Deutsche Bank Hasn’t Changed Its Spots

Christian Sewing deserves a round of applause. Deutsche Bank AG’s chief executive officer has succeeded where a number of his predecessors failed, by restoring the lender’s profitability. The secret sauce? Well, there isn’t one really. The new Deutsche Bank looks very much like the old one.

On Wednesday the company reported 1.6 billion euros ($1.9 billion) in pretax profit for the first three months of 2021, its best quarterly result since 2014. Revenue surged 14% to the highest since 2017, despite Germany’s biggest bank having retreated from entire lines of business such as equity trading.

Deutsche is finally back on a path to making money for investors (and not just the employees who’ve continued to earn juicy bonuses over the years). A return on equity above 7% means the firm is on track to meet its 2022 targets. And it’s achieved all that while strengthening capital. At 13.7%, its common equity Tier 1 ratio — a key measure of financial strength — is almost one percentage point higher than a year ago, when the pandemic was just starting to take lives and wreak havoc on economies.

But scratch below the surface and, as I’ve written previously, you’ll see that Sewing’s two-year restructuring hasn’t moved Deutsche very far in where it does its business. The firm was meant to become far less reliant on volatile and risky investment banking, but that’s still by far the biggest profit engine — driven largely by fixed-income trading. Pretax profit of 1.5 billion euros from the investment bank dwarfs the bank’s three other three main activities: the corporate bank, the retail unit and asset management. Those three divisions combined generated less than half of the investment bank’s pretax profit in the quarter.

Like its Wall Street peers, Deutsche has been benefiting from the wall of money that central banks have injected into the world’s economies and investor wallets. But the company also says it’s been regaining market share lost before Sewing’s reorganization took hold. That could explain why its fixed-income trading revenue surged 34% in the first three months of 2021, twice the 17% gain recorded by U.S. rivals.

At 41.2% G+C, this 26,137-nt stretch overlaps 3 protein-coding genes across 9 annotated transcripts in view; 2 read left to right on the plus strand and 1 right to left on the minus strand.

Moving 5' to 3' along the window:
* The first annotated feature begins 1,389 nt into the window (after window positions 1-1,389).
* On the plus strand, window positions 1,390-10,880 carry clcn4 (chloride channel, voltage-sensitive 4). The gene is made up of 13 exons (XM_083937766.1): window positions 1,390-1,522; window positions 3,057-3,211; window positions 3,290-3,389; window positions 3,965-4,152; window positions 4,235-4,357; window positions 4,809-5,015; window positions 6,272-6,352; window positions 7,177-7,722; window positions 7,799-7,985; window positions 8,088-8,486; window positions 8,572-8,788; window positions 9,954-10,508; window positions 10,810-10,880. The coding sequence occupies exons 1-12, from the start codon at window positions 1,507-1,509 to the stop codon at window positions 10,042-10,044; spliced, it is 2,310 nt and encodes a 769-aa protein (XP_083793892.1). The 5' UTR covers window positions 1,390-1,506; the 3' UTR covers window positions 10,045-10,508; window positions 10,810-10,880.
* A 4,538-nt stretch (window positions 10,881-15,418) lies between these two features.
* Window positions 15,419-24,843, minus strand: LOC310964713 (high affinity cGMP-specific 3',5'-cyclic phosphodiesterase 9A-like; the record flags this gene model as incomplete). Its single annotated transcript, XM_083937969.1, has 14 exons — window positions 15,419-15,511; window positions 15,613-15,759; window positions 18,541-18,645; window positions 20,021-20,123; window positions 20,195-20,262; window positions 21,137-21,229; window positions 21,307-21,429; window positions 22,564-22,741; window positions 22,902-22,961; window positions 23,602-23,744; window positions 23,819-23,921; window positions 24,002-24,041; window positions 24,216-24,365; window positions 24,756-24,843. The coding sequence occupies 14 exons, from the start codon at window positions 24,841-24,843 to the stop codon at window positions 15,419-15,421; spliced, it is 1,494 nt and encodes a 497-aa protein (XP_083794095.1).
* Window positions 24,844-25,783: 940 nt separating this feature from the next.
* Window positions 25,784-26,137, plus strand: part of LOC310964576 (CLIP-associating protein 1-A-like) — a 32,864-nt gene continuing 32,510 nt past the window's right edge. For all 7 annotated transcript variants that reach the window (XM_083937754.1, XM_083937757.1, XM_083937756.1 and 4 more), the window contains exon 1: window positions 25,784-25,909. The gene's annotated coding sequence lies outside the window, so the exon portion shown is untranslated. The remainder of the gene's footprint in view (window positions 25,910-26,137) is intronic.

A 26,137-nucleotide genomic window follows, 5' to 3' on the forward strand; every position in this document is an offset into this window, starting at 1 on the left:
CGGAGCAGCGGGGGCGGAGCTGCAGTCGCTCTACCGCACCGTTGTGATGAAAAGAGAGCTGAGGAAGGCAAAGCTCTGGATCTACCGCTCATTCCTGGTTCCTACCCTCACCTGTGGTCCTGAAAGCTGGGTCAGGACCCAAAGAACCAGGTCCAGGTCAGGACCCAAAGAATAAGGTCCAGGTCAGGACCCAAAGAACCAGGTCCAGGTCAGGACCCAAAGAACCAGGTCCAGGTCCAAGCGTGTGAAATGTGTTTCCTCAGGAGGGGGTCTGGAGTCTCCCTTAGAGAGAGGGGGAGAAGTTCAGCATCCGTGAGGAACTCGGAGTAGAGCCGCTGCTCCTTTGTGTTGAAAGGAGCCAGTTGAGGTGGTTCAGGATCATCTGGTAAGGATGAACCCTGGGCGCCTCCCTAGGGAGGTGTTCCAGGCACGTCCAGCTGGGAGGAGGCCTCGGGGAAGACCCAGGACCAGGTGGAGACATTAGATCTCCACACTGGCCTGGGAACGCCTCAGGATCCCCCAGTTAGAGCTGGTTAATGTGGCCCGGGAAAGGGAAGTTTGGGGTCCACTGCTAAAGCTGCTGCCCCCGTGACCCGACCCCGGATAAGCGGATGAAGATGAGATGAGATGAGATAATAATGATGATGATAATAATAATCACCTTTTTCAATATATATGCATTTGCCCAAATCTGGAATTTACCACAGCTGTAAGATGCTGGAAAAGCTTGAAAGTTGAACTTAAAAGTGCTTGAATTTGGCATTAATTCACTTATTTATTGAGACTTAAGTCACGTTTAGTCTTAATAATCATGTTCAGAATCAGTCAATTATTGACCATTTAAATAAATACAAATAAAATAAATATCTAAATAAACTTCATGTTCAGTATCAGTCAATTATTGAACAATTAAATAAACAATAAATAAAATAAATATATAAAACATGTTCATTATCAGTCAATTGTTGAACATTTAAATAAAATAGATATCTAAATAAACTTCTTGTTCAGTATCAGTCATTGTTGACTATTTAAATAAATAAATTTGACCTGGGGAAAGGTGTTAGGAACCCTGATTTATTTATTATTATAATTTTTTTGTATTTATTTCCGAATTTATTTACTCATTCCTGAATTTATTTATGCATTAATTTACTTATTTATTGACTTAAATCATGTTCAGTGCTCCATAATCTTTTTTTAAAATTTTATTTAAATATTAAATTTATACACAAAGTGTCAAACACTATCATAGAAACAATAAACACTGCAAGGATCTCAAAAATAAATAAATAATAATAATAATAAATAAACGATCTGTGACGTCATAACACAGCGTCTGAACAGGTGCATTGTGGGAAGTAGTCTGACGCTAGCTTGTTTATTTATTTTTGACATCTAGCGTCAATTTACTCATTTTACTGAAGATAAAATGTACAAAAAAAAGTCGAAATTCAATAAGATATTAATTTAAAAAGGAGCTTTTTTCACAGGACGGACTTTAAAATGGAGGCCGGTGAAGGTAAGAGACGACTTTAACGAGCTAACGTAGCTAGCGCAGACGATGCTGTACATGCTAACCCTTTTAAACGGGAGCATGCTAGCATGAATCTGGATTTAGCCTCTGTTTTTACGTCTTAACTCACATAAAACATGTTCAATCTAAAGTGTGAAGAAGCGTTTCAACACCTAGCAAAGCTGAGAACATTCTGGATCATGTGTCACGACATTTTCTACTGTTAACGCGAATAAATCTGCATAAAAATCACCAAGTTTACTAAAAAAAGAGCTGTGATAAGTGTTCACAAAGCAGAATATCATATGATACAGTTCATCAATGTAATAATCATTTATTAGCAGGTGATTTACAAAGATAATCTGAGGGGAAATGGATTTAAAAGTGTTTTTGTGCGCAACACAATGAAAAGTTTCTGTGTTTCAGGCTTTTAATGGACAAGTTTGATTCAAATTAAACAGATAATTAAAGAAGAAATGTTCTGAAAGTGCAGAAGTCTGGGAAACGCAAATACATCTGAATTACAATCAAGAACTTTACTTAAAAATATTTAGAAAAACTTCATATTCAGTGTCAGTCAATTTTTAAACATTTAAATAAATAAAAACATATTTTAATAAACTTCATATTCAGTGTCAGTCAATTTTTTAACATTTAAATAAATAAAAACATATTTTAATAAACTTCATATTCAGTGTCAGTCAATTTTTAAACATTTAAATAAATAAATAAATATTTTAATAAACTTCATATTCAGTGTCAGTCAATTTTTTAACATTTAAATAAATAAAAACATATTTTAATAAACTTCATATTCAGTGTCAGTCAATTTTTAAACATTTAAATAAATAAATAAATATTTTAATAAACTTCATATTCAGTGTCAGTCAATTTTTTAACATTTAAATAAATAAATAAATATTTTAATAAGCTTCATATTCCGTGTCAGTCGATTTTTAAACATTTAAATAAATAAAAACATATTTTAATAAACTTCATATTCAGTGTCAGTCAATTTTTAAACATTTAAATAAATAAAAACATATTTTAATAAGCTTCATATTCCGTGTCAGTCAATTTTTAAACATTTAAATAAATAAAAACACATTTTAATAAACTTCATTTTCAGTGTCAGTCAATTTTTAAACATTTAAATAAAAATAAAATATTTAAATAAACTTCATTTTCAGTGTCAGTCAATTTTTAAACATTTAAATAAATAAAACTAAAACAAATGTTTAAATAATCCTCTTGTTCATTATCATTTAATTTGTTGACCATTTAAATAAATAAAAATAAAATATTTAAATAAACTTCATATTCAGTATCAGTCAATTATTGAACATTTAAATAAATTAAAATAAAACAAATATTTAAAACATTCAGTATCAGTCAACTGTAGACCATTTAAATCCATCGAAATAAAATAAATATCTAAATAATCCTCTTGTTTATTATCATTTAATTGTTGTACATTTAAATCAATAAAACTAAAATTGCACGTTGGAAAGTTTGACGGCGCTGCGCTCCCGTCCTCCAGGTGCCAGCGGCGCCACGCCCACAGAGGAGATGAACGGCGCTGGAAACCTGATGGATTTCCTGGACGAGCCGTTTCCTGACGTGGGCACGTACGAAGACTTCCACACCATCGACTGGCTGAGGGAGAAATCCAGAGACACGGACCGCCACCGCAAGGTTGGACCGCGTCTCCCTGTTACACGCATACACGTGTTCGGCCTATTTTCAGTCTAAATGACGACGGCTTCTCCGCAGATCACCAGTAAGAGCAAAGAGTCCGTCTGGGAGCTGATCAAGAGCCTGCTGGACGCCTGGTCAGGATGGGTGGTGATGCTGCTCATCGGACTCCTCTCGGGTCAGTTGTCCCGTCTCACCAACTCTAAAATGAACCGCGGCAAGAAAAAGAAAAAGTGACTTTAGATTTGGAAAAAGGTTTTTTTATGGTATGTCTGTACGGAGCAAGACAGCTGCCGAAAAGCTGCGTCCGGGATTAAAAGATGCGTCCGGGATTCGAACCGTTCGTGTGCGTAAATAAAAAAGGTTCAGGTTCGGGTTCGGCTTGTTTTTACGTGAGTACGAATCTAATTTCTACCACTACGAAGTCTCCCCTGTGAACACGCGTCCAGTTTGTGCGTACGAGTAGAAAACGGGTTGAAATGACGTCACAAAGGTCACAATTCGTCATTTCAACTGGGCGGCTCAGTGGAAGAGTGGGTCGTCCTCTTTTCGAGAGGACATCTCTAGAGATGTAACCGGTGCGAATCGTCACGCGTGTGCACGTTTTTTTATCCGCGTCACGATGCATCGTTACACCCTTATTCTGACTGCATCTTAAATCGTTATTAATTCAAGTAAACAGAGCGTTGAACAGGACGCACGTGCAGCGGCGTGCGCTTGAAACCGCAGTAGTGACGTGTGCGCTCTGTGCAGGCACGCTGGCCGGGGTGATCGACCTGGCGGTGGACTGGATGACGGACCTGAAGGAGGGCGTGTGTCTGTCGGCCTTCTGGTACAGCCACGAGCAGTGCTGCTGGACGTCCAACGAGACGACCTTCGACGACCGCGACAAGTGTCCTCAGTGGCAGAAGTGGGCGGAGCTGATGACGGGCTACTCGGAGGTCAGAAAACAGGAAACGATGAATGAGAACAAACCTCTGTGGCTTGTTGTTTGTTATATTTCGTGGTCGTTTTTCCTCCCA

Significant caution around the sustainability of this trading business is still warranted. The recent implosion of Archegos Capital Management, the family office whose derivatives bets backfired spectacularly, is a reminder of the dangers to investment bankers when markets are this frothy.

In fairness, Deutsche dodged this particular bullet — not only did it not lose money on its Archegos loans but it was able to return collateral to the client — and it’s selling its equity prime brokerage business (the bit that lends to hedge funds and catered to Bill Hwang) to France’s BNP Paribas SA. But the financing of customers’ trading is still core to Deutsche. This activity, along with credit trading, was so strong in the first quarter that it helped offset a decline in the buying and selling of currencies and emerging-market debt.

Deutsche may be keeping capital in the investment bank steady, but how it’s allocating risk-taking within the unit is pure guess work from the outside. Fabrizio Campelli, the Deutsche executive taking over the running of the investment bank, might want to take a look at how it has been winning market share.

He’ll need to tread carefully because the unit’s profits are still so important to the bank’s overall wellbeing. Cost-cutting has been one of Sewing’s unquestionable successes, but it’s no longer a lever that Deutsche can rely on as much. While the firm is sticking with a 2022 target of 16.7 billion euros in adjusted costs, that has become more challenging after an increase in expenses.

For now, Sewing gets the benefit of the doubt. A better outlook for 2021 — he expects revenue to be flat this year after warning earlier of a decline — helped boost the bank’s shares, which rose more than 9% to their highest point in almost three years. But taking Deutsche back to where it started is an approach that carries real risks.

This column does not necessarily reflect the opinion of the editorial board or Bloomberg LP and its owners.

Elisa Martinuzzi is a Bloomberg Opinion columnist covering finance. She is a former managing editor for European finance at Bloomberg News.

©2021 Bloomberg L.P.

BQ Install

Bloomberg Quint

Add BloombergQuint App to Home screen.